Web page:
In Parts 1 and 2 of this series, I looked at a number of observations from a recent Advertising Age article examining how the marketing and agency world is looking at procurement's involvement in marketing spend with equal degrees of fear, cynicism and acceptance. In this post, I'll continue on with this analysis, looking at ways procurement is getting involved in tackling marketing spend while taking full consideration of price and other factors. I'll start by sharing one example from the article of how P&G has put in place a new executive to tackle marketing spend -- one with a direct materials background -- and then I'll expand the discussion by offering up additional tips for how procurement organizations can most effectively tackle marketing spend. Let's begin.
P&G, the CPG provider perhaps best known for leading edge brand management not to mention the strengths of its own brands, is no stranger to spending big bucks on advertising. According to Advertising Age, P&G spends $7.5 billion each year on advertising, approximately $1 billion of which goes to agencies for their fees. This is the "biggest media outlay on earth," the story suggests. To reduce costs in the category and get better value for what its marketing buys, P&G recently appointed a new category lead for the area, who observes in the article that successful marketing Spend Management is "really about the value that gets created, and that starts with how you're able to out-innovate the market". What is his company doing to create this value? Their most recent focus has been on "centralizing and streamlining how P&G purchases shopper-marketing displays, programs and agency services, including customization by retailer and chain".
Going beyond this area and extrapolating some of P&G's experience to the broader marketing spending segment -- which most likely does not have the volume leverage of the CPG giant -- a few things immediately come to mind. First, it's essential to segment marketing spend by sub-category, realizing that certain areas of spend are more ripe than others for direct cost reduction while others might benefit from better cost management and agency direction, coaching and relationship management. It's also important to put technology in place that can help manage marketing spend effectively. While Ariba, IQNavigator and others have experience tackling the lifecycle of marketing services spend from a category management perspective, the visibility that these providers deliver alone is not enough. Omniture (recently acquired by Adobe) and some of the agencies are beginning to deliver a new generation of marketing Spend Management technology that provides complete cross-channel visibility (e.g., digital, print, etc.) into not only where dollars are going, but spending effectiveness as well. They're also helping with agency collaboration and optimization as well.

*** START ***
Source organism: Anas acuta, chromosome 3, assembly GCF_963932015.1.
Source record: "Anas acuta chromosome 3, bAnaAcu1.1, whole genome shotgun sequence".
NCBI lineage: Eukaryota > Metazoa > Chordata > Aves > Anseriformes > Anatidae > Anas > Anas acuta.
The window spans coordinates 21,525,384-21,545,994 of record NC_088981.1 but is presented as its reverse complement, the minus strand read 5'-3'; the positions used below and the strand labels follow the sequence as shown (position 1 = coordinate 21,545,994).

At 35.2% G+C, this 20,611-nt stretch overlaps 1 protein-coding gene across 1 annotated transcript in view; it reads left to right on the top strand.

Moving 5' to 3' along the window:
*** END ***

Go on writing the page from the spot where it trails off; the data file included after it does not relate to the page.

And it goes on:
Marketing Spend Management must go beyond just effective technology deployment and use. It's critical for those managing the categories to become expert enough in the business side of the marketing world to deploy the best possible supplier management and negotiation strategies. After all, even if savings is what we're after at the end of the day, there are effective and ineffective ways of getting it. But regardless of the approach, if you're not tackling marketing from an approach that prioritizes complete transparency and visibility into what you're buying and how it's working for you, then you won't be prepared to deliver the types of results that top performing procurement organizations are getting from pursuing marketing as part of a broader cost reduction and Spend Management strategy.